I received a feedback on my tea storage.
He is coincidentally a fellow local. He claimed and believed that my tea storage is considered wet storage. Singapore has a climate which is hot and humid throughout a year. As I did not take special steps to reduce the exposure of my tea to this hot and humid climate, my tea is not 'dry stored'. This reader stored his tea this way - plastic cling wrapped his paper wrapped tea, then placed in a zip lock bag and a pack of drying agent is inserted to this bag and the tea is kept away in a cardboard box. This seem to suggest that the reader is 'minimising' his tea to humidity and airflow.
Here are my 2 cents of thoughts:
1. I do not expose my pu erh tea directly to the Singapore climate. I do not bring out my tea to my yard and expose them directly to the weather of Singapore.
2. I keep my tea in their original tongs (whether bamboo or paper) in a pu erh box. I keep all my tea in 2 empty bedrooms just for tea storage. Windows are closed and curtains drawn. I do nothing else. I let time do its work. The rooms are clean and dry. I considered my storage as dry stored but in a climate outside that is hot and humid. My tea had been stored under these conditions for more than 10 years.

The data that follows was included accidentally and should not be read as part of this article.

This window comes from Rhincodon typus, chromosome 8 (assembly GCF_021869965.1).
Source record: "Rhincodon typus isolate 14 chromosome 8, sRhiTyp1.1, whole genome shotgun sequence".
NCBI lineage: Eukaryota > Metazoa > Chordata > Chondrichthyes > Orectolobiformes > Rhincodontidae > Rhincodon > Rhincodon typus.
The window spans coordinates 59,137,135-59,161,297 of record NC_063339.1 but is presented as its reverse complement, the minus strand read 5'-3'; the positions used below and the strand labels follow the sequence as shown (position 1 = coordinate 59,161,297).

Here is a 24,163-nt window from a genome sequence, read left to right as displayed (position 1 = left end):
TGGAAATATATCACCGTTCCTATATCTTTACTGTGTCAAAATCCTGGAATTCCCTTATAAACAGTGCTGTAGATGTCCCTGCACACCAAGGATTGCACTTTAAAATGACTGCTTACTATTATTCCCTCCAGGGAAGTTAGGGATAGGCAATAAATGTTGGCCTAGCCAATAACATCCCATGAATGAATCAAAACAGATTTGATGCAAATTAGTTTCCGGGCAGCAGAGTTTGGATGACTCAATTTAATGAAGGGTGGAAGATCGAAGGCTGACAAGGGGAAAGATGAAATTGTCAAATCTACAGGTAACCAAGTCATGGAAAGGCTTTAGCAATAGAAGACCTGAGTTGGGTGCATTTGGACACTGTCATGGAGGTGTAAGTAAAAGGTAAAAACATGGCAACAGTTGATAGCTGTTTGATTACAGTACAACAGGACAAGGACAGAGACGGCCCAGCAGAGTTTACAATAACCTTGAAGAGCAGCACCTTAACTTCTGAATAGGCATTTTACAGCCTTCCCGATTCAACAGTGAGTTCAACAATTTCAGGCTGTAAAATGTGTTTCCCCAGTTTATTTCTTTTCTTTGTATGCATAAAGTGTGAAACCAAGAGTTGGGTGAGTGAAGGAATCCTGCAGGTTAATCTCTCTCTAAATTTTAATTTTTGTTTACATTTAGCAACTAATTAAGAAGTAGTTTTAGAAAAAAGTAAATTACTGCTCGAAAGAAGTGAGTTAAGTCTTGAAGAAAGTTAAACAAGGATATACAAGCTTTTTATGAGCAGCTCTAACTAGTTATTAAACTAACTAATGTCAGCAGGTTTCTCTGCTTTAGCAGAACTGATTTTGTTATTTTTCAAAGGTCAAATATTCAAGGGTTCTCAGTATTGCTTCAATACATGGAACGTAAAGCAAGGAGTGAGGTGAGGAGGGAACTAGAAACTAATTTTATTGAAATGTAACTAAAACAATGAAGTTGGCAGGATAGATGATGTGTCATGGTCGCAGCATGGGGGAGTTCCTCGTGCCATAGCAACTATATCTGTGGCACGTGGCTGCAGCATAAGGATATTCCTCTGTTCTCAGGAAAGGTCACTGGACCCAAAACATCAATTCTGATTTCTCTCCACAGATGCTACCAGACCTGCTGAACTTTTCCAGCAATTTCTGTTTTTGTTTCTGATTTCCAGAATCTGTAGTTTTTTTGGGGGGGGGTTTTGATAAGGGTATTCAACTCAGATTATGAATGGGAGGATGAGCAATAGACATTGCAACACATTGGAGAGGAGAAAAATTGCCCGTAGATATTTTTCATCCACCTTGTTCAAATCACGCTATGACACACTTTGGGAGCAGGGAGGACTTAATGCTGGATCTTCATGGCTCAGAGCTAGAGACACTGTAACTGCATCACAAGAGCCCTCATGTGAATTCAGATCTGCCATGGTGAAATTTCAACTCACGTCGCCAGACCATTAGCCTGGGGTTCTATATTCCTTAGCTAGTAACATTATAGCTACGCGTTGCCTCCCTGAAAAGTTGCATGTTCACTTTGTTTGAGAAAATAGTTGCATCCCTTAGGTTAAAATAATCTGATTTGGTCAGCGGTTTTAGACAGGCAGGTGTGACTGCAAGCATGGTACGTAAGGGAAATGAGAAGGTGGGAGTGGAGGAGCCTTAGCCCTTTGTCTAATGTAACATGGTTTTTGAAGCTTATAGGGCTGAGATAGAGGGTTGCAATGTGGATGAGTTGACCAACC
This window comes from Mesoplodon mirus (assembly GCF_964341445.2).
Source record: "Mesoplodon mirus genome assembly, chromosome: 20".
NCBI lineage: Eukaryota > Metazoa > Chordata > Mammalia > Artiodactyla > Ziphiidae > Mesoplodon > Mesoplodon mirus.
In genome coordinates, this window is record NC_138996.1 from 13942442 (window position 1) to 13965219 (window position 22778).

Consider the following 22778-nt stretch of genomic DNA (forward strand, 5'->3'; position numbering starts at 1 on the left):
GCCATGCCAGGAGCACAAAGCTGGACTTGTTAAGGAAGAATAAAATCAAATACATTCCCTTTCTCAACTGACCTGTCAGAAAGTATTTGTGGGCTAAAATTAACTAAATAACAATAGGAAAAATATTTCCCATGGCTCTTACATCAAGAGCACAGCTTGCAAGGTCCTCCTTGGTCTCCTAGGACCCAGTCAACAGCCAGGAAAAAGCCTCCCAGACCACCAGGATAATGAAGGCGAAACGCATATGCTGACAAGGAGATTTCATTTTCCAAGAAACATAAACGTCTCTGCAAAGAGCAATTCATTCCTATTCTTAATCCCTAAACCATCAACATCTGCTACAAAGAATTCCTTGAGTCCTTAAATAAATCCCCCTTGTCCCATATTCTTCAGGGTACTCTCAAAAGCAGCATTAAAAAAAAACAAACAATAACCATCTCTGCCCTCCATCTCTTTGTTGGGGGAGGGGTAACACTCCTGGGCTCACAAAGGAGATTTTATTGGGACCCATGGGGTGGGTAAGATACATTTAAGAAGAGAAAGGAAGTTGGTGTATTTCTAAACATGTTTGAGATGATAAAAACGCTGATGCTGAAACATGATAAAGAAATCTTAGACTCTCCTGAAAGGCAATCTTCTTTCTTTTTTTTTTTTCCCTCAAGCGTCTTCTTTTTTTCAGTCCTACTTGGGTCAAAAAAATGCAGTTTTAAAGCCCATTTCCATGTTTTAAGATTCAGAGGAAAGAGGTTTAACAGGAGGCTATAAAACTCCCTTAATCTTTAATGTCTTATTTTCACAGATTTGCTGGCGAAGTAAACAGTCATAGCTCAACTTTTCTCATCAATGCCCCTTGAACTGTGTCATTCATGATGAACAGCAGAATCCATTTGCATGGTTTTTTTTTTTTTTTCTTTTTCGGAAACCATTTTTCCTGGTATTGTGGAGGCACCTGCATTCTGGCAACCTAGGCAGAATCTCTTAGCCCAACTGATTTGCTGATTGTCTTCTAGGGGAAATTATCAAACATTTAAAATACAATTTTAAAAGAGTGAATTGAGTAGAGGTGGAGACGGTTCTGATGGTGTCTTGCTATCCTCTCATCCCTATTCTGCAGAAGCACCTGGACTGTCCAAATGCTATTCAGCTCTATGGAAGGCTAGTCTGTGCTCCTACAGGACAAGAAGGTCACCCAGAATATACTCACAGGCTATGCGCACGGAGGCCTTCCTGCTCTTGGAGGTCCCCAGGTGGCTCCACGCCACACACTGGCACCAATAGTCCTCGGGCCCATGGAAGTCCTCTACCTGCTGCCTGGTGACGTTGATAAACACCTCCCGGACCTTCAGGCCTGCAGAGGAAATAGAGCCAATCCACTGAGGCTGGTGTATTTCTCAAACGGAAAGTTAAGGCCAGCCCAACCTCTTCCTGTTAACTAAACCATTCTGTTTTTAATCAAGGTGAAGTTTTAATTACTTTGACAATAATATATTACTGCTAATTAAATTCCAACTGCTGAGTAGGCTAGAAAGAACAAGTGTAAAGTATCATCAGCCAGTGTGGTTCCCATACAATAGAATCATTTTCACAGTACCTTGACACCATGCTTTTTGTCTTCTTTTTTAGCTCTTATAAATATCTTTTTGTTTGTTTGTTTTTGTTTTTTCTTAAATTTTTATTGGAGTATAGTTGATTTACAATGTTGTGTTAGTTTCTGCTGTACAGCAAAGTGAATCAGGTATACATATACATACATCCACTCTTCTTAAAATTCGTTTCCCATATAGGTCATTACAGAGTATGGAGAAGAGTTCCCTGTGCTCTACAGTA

3. Traditional Hong Kong tea shops used to store their tea within the shops (pre war shop houses) in the past. They might have a basement where the tea is kept. The storage conditions there would be slightly more humid and a seasoned tea drinker can actually discern the humidity within the tea when the tea is brewed. Today, such tea storage are non existent in Hong Kong and the pu erh tea are now kept in clean dry rooms. I happened to have a few older pu erh tea that was slightly exposed to the old style humidity but was later stored in drier conditions during the later part of the tea storage. I enjoyed such tea and they have a pleasant distinct aroma and taste in the tea.
4. Taiwan tea shops sells old pu erh. Most of these old tea were purchased from Singapore, Malaysia and Hong Kong and were resold in Taiwan. It is not surprising that the older pu er found in Taiwan has taste and aroma characteristics of Malaysia and Hong Kong.
Pu erh tea stored in Malaysia, Hong Kong, Guangzhou, Kunming will have its own storage's taste and aroma. I bring my tea tea every time to these places and have tea with my tea buddies from these countries. Yes, I have loyal tea drinkers that believe their country's storage is best and would regard other countries' storage as less than ideal. However, they would have a different opinion when they do a blind taste taste.
I am not saying a particular country has a better or best storage. Every country storage is unique. Tea drinkers should enjoy and appreciate the various storage conditions of pu erh from different regions. It is an adventure in every cup.